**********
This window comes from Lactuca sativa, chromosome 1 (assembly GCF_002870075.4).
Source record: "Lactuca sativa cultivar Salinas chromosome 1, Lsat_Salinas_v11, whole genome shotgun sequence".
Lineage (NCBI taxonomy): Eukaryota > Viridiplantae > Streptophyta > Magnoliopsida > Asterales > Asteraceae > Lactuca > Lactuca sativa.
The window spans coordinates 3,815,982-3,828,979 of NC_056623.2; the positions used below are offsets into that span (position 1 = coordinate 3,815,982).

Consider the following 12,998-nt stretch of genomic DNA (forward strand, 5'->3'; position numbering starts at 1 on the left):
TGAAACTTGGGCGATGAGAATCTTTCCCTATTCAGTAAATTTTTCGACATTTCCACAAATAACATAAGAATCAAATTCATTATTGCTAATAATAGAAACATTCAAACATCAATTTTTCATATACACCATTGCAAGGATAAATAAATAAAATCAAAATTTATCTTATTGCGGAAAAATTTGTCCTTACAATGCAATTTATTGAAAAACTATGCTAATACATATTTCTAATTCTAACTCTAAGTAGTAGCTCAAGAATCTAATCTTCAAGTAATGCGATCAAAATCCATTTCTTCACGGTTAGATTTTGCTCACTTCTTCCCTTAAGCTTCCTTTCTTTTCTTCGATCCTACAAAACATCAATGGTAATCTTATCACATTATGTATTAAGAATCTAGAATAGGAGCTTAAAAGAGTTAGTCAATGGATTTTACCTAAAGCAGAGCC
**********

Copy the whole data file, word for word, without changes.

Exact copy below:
This window comes from Lactuca sativa, chromosome 1 (assembly GCF_002870075.4).
Source record: "Lactuca sativa cultivar Salinas chromosome 1, Lsat_Salinas_v11, whole genome shotgun sequence".
Lineage (NCBI taxonomy): Eukaryota > Viridiplantae > Streptophyta > Magnoliopsida > Asterales > Asteraceae > Lactuca > Lactuca sativa.
The window spans coordinates 3,815,982-3,828,979 of NC_056623.2; the positions used below are offsets into that span (position 1 = coordinate 3,815,982).

Consider the following 12,998-nt stretch of genomic DNA (forward strand, 5'->3'; position numbering starts at 1 on the left):
TGAAACTTGGGCGATGAGAATCTTTCCCTATTCAGTAAATTTTTCGACATTTCCACAAATAACATAAGAATCAAATTCATTATTGCTAATAATAGAAACATTCAAACATCAATTTTTCATATACACCATTGCAAGGATAAATAAATAAAATCAAAATTTATCTTATTGCGGAAAAATTTGTCCTTACAATGCAATTTATTGAAAAACTATGCTAATACATATTTCTAATTCTAACTCTAAGTAGTAGCTCAAGAATCTAATCTTCAAGTAATGCGATCAAAATCCATTTCTTCACGGTTAGATTTTGCTCACTTCTTCCCTTAAGCTTCCTTTCTTTTCTTCGATCCTACAAAACATCAATGGTAATCTTATCACATTATGTATTAAGAATCTAGAATAGGAGCTTAAAAGAGTTAGTCAATGGATTTTACCTAAAGCAGAGCC